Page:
Yesterday, I neglected to click on a necessary button, so when I posted by morning, longish blog post, it did not appear in this space. This was later called to my attention in the afternoon and has been fixed. I apologize for the error. Here is a link to the post in case you missed it.
Joelyn Singley, of Utah, was pleased to find that the question she sent into ABC actually made it into their interview of former Utah Gov. Jon Huntsman: Is he a Mormon or not?
She wasn't as pleased with the response. "I feel he’s dancing around it. It’s not important to me if he’s a practicing Mormon or not. I just want a straight answer. He just sounds like every other politician out there who dances around hard questions. It’s really not a hard question," Singley said.
This is a classic case of a politician's in-bred caution gets the better of him. People can understand that when discussing complex policy issues, sometimes it is the better part of wisdom to hedge an answer. But, when asked about something this straightforward and personal, why the hesitation?
For a sense of how the letter exchange between Cong. Ryan and Archbishop Dolan is playing out in a non-Catholic world, Jonathan Cohn at the New Republic has an interesting take. Cohn has written admirably about how devoted Cong. Ryan is to Ayn Rand. My favorite video is this one in which he defends Rand's vision of the "morality of capitalism." And, in case you think, as Newt Gingrich does, that quoting someone's own words, taken in context, is somehow unfair, I will point out that Cong. Ryan not only made there remarks, he posted them on his own Facebook page.
A priest whom I admire greatly chastised me for my post about the why’s and wherefore’s of the letters exchanged between Archbishop Timothy Dolan, President of the USCCB, and Congressman Paul Ryan. My interlocutor was concerned that I had focused on the “politics” of the situation and had not sufficiently dealt with the ideas that animated the exchange.
Last night, conservative talking heads lambasted President Obama for pointing out publicly what everyone has acknowledged privately for years: The final border between israel and a future Palestinian state will take the 1967 borders as their starting point with, as the President said, adjustments and land swaps. This is because many of the lands closest to the '67 line have become large Israeli settlements and they are not going anywhere. Along other stretches of the '67 line, the land on the Israeli side is largely unpopulated and can be given to a future Palestinian state in a swap.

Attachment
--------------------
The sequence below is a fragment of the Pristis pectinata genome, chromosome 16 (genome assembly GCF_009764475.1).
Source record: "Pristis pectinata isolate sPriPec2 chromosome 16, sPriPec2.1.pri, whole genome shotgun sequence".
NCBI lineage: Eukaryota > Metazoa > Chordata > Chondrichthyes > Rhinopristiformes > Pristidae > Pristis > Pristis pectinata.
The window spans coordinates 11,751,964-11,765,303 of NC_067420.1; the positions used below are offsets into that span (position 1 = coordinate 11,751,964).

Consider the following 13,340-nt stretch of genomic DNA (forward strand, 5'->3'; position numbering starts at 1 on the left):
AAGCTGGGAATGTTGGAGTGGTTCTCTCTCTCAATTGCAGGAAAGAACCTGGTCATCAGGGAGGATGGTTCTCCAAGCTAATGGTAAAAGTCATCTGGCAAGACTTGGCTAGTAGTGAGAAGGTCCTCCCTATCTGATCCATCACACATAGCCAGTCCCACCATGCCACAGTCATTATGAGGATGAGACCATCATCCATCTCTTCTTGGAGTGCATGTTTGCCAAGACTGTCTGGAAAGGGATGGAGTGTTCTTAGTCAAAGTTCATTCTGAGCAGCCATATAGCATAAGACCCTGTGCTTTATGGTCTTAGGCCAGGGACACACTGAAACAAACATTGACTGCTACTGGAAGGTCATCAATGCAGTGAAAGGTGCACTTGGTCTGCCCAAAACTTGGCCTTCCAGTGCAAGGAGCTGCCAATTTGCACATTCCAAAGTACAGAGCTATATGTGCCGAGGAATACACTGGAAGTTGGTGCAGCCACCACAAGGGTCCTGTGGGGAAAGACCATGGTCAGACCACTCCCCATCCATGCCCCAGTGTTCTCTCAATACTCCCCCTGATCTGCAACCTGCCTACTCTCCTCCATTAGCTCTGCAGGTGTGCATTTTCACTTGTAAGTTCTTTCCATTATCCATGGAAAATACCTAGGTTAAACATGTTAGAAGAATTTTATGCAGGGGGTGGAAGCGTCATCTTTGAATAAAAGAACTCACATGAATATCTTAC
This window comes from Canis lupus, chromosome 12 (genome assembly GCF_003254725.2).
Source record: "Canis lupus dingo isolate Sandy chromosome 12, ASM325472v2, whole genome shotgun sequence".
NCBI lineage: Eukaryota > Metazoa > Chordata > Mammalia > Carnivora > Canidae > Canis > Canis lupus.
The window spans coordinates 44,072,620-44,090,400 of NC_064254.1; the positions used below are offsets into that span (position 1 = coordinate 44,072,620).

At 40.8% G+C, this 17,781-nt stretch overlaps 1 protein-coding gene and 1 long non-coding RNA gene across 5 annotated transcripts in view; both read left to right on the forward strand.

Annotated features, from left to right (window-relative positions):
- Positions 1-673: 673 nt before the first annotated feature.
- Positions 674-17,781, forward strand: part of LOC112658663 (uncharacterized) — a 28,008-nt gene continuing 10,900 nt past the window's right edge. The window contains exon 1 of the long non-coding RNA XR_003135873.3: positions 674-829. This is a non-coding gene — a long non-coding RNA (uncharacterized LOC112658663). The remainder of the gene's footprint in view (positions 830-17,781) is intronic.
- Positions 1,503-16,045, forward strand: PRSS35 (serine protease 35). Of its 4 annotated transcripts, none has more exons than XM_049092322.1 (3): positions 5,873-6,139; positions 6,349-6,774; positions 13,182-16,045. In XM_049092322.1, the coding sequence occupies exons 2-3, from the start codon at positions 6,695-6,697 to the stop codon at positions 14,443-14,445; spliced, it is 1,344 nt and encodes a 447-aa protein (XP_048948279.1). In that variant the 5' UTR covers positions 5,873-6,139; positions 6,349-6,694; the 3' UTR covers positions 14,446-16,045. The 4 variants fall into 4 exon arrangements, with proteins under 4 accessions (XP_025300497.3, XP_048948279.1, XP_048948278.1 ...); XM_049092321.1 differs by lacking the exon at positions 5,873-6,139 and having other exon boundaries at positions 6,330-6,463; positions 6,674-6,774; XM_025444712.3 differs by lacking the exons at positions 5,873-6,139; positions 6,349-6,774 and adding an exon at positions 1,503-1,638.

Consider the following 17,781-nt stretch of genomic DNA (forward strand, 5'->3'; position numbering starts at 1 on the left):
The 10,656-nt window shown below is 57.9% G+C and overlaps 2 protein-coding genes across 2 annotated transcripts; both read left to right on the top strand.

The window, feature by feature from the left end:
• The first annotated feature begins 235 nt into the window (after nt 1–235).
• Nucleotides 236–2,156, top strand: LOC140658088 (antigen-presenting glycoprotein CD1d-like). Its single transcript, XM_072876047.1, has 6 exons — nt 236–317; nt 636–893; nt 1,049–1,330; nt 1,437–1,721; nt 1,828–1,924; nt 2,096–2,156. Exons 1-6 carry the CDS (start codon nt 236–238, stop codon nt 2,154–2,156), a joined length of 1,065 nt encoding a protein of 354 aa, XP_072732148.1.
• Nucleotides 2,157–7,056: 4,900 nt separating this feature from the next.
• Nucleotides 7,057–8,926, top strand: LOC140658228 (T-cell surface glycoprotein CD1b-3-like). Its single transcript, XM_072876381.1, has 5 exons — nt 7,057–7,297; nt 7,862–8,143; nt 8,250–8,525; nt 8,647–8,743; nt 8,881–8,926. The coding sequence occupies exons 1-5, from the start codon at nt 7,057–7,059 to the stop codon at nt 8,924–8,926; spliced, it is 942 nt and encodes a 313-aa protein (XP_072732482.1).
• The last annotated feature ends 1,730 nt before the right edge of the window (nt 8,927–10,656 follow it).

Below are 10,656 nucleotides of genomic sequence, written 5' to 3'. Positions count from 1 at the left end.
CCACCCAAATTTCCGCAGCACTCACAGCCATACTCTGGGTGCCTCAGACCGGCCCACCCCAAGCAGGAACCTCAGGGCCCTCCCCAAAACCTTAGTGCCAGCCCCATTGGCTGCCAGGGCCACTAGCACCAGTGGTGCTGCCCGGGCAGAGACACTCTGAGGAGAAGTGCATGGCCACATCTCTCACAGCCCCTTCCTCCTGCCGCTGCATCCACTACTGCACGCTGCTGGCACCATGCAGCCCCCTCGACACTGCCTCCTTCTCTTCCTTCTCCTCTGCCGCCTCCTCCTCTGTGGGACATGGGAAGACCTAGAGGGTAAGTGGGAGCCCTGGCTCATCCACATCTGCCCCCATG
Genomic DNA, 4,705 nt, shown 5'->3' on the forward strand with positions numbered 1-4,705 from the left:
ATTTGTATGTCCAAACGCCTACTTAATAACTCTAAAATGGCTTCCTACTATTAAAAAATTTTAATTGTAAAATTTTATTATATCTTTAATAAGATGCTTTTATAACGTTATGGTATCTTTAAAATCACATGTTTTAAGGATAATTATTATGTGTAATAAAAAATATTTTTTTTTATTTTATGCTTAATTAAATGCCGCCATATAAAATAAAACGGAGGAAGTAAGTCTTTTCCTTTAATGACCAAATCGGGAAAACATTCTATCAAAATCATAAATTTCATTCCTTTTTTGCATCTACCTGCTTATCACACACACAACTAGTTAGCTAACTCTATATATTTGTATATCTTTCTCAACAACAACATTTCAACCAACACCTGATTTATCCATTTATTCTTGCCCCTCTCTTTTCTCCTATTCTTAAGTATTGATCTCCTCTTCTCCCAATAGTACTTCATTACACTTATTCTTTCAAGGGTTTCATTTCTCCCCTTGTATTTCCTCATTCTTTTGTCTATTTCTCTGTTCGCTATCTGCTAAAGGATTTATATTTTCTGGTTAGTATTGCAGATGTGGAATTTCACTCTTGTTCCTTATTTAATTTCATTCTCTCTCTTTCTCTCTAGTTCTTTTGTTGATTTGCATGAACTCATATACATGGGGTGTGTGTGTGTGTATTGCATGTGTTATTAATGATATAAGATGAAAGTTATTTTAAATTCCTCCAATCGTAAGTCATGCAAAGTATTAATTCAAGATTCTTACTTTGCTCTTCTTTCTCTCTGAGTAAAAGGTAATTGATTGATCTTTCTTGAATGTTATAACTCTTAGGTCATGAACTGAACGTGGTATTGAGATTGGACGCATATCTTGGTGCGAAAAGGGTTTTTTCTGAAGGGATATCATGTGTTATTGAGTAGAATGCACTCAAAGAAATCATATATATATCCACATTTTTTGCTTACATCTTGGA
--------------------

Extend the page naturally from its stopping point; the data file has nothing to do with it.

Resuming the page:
But, many Christian conservatives do not see the West Bank as part of a future Palestinian state. They see it as Judea and Samaria, part of the land promised by God to Israel and, therefore, not on the table for negotiations. For them, the lens through which negotiations should be viewed is the lens of the end times. This is madness and it has nothing to do with the security of Israel.
Our friends at America magazine have an article about church architecture today, written by Roberto Chiotti and Richard Vasko. In addition the the many fine points they make about the need for church architecture to be environmentally friendly, they hihglight the wonderful renovation at the Cathedral of San Fernando in San Antonio, Texas. I had the pleasure of visiting that cathedral a couple of years ago and agree that the renovation was done masterfully and the result is one of the most beautiful churches in America.
Paul Moses, writing at Commonweal, makes the salient point about the exchange of letters between Cong. Paul Ryan and Archbishop Timothy Dolan: Despite the headlines, Dolan did not, in fact, endorse the Ryan budget but only commended Ryan's letter for its stated intent of considering Catholic social teaching in his work.
This further proves the point that Dolan was ill-served in the whole episode. Either Ryan used him for political cover, or someone in Dolan's circle ill-served by failing to point out how the story would play.
News broke yesterday that New York Archbishop Timothy Dolan, the head of the U.S. Bishops' conference, had exchanged letters with Congressman Paul Ryan, the author of the controversial House budget plan that has been criticized for its cuts to social programs for the nation's poorest. Dolan has been very ill-served by whomever suggested he write such a letter. Providing political cover for politicians should not be part of the USCCB President’s brief, especially when it means cutting off USCCB Committee chairs at the knees.
President Obama did not break much in the way of new ground in his speech, delivered just now, on the Mideast. But, foreign policy is not a good place to exhibit novelty. He touched all the necessary notes, linking our values and our interests in ways he has before but also in ways that we can't do often enough, especially after two months of Donald Trump running around saying we should have made the Iraqis pay for our invasion of their country. Obama spoke about the need to guarantee religious freedom in the region, specifically mentioning the rights of Coptic Christians in Egypt and, a bit more surprisingly, the rights of Shia in Bahrain. In fact, if there was anything a bit surprising in the speech it was the fact that he mentioned Bahrain explicitly and did not let that country's leaders off the hook for their repressions. That was a pleasant surprise.
There is a fun, short interview with former Congressman Bart Stupak, a longtime pro-life Democratic champion over at Politico here.
Best question and answer:
Q: What would you attempt to do if you knew that you could not fail?
A: Play for the Detroit Tigers.